Project TitleA Low-cost Loupe-based Intraoperative Fluorescence Imaging Device for the Guidance of Brain Tumor Surgery
Track Code2156
Short DescriptionA malignant brain tumor is a deadly and aggressive disease, significantly impacting quality of life. Surgical tumor resection is the main form of intervention and the extent of tumor removal is direc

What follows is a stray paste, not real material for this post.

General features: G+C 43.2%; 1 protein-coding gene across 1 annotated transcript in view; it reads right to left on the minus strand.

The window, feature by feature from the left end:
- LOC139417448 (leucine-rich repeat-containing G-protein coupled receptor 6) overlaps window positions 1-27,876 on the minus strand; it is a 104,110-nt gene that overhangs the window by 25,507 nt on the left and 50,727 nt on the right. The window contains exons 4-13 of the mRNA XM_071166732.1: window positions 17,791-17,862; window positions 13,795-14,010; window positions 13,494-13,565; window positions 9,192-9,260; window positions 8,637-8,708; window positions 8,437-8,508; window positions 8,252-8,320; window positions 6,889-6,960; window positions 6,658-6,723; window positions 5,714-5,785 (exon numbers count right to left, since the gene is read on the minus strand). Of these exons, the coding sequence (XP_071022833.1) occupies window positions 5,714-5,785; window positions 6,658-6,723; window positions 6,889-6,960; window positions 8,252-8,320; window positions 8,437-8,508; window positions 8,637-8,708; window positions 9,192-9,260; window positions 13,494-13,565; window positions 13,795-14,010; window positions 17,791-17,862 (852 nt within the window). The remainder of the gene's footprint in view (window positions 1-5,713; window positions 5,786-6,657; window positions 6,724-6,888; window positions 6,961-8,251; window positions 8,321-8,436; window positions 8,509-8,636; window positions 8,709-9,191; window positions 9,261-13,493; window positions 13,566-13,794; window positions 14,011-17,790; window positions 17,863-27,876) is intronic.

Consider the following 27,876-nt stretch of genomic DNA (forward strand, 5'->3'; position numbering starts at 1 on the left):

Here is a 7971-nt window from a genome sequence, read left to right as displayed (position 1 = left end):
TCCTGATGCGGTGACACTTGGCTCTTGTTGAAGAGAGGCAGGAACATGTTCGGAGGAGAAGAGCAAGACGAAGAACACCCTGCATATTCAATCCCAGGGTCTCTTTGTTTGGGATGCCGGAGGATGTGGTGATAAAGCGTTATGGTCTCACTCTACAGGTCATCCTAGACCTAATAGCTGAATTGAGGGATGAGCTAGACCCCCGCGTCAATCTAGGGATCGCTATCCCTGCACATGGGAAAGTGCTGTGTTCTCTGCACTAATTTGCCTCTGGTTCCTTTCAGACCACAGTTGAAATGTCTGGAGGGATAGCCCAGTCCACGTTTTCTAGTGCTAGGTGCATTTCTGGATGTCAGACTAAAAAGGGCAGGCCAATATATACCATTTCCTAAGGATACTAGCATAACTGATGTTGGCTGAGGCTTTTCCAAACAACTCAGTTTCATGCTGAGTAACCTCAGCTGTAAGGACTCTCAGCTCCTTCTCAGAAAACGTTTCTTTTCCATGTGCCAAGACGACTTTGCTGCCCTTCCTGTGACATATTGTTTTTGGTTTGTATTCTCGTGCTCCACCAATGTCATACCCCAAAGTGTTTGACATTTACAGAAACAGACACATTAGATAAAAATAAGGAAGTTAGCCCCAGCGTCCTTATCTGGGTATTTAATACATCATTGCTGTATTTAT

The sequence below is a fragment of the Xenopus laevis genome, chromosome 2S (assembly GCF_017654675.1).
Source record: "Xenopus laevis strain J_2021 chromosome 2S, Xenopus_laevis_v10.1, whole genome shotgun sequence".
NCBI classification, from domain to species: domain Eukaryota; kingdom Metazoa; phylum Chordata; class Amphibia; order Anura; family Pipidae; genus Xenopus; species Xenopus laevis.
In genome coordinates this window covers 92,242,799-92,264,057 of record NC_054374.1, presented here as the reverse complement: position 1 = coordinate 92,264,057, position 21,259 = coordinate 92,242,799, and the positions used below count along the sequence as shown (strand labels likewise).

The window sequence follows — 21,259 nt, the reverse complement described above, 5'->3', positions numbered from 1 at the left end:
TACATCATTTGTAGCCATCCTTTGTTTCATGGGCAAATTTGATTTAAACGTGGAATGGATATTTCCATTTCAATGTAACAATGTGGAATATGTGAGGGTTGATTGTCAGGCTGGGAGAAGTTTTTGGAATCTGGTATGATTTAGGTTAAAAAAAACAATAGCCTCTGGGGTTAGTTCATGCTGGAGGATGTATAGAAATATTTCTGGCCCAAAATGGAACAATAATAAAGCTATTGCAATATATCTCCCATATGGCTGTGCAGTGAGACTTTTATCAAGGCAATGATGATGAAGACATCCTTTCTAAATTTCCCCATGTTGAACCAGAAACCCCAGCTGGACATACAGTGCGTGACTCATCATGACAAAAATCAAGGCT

AbstractA malignant brain tumor is a deadly and aggressive disease, significantly impacting quality of life. Surgical tumor resection is the main form of intervention and the extent of tumor removal is directly related to survival. A limiting factor for resection, however, is the surgeon's ability to differentiate the tumor from surrounding healthy tissue. Multiple imaging solutions (e.g., MRI, CT) have been explored for intraoperative guidance of resection, although incorporating these large and costly imaging modalities can significantly interfere with the surgical workflow. The use of real-time wide-field optical imaging techniques with a fluorescent contrast agent is more suited to the intraoperative environment and has shown significantly higher tumor resection rates than traditional surgeries. The technique is safe and simple: after intravenous injection of a fluorescence dye (e.g., fluorescein) an operative microscope equipped with a dedicated filter is used to enhance the visibility of fluorescing tumor tissue. Wide acceptance and use of the operative fluorescence microscope technique, however, has been limited by some challenging issues: (1) the microscope is very expensive; (2) the large size of the microscope presents challenges in small surgical suites and hinders portability; and (3) many neurosurgeons prefer to do much of the resection using wearable surgical eye loupes rather than using a large operative microscope. To overcome these limitations, this study will research a novel, low-cost, wearable, loupe-based, fluorescence imaging technique for easy and accurate identification of tumor margins during surgery, with the ultimate goal of reducing positive tumor margin rates and subsequent costly re-excision surgeries. Compact LEDs and a small CMOS camera with dedicated optical filters will be optically integrated into different functional modules of the wearable device for florescence excitation and detection. These lightweight, compact, and inexpensive modules will be mechanically assembled and attached to the surgical loupes (eyepiece) to form an all-in-one wearable device allowing for realtime ocular observation and video recording of fluorescence and color images during surgery. This device will first be constructed, optimized, and calibrated using tumor-simulating phantoms to ensure appropriate operation and sufficient accuracy (Aim 1). It will then be prospectively tested in the clinical setting and compared to the large operative microscope for intraoperative identification of brain tumor margins (Aim 2). An FDA-approved fluorescence dye (i.e., fluorescein) will be used to facilitate easy clinical translation of the novel technique. Histopathological analysis on biopsied samples at the tumor margin and postoperative contrast-enhanced MRI will be used as the 'gold standard' for comparison. The outcomes from this study will be a low-cost, wearable, easy-to-use, loupe-based, all-in-one fluorescence imaging technique, which can achieve the same level of accuracy as the large expensive operative microscope for intraoperative identification of surgical tumor margins. Following this pilot study, a large population study (e.g., R01) will be developed, and future randomized clinical trials will be proposed to determine the impact of fluorescein-guided brain tumor resection on survival.